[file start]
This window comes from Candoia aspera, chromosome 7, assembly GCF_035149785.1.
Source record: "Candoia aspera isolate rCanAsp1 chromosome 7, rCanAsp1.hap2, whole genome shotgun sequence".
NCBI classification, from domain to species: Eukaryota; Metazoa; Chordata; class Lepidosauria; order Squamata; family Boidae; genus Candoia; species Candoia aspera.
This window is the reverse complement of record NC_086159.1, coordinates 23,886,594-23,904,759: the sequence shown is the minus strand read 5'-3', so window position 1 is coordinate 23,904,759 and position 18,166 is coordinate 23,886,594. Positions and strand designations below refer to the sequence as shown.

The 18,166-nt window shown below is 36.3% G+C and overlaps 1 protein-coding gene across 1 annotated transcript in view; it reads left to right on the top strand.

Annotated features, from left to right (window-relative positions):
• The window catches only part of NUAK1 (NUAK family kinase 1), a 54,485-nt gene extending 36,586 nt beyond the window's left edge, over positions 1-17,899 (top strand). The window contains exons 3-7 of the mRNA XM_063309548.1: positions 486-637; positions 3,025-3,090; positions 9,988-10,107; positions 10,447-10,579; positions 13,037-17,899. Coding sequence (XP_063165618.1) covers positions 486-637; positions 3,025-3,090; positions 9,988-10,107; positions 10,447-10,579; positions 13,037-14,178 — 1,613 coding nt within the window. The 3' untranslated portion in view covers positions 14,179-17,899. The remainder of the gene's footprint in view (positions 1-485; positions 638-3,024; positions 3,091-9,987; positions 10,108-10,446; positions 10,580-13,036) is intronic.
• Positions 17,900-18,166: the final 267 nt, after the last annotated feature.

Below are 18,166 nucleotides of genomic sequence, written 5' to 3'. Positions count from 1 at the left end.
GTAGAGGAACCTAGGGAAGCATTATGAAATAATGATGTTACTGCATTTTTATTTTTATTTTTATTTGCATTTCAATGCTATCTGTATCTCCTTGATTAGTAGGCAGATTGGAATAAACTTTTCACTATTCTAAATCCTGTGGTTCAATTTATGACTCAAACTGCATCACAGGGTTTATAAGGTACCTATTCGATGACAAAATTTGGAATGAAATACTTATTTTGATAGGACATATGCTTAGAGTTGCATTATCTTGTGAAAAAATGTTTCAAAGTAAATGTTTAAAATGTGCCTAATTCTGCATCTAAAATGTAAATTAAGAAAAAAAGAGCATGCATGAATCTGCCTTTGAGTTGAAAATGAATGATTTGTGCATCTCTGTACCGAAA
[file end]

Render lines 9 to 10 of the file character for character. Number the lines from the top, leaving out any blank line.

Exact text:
Below are 18,166 nucleotides of genomic sequence, written 5' to 3'. Positions count from 1 at the left end.
GTAGAGGAACCTAGGGAAGCATTATGAAATAATGATGTTACTGCATTTTTATTTTTATTTTTATTTGCATTTCAATGCTATCTGTATCTCCTTGATTAGTAGGCAGATTGGAATAAACTTTTCACTATTCTAAATCCTGTGGTTCAATTTATGACTCAAACTGCATCACAGGGTTTATAAGGTACCTATTCGATGACAAAATTTGGAATGAAATACTTATTTTGATAGGACATATGCTTAGAGTTGCATTATCTTGTGAAAAAATGTTTCAAAGTAAATGTTTAAAATGTGCCTAATTCTGCATCTAAAATGTAAATTAAGAAAAAAAGAGCATGCATGAATCTGCCTTTGAGTTGAAAATGAATGATTTGTGCATCTCTGTACCGAAA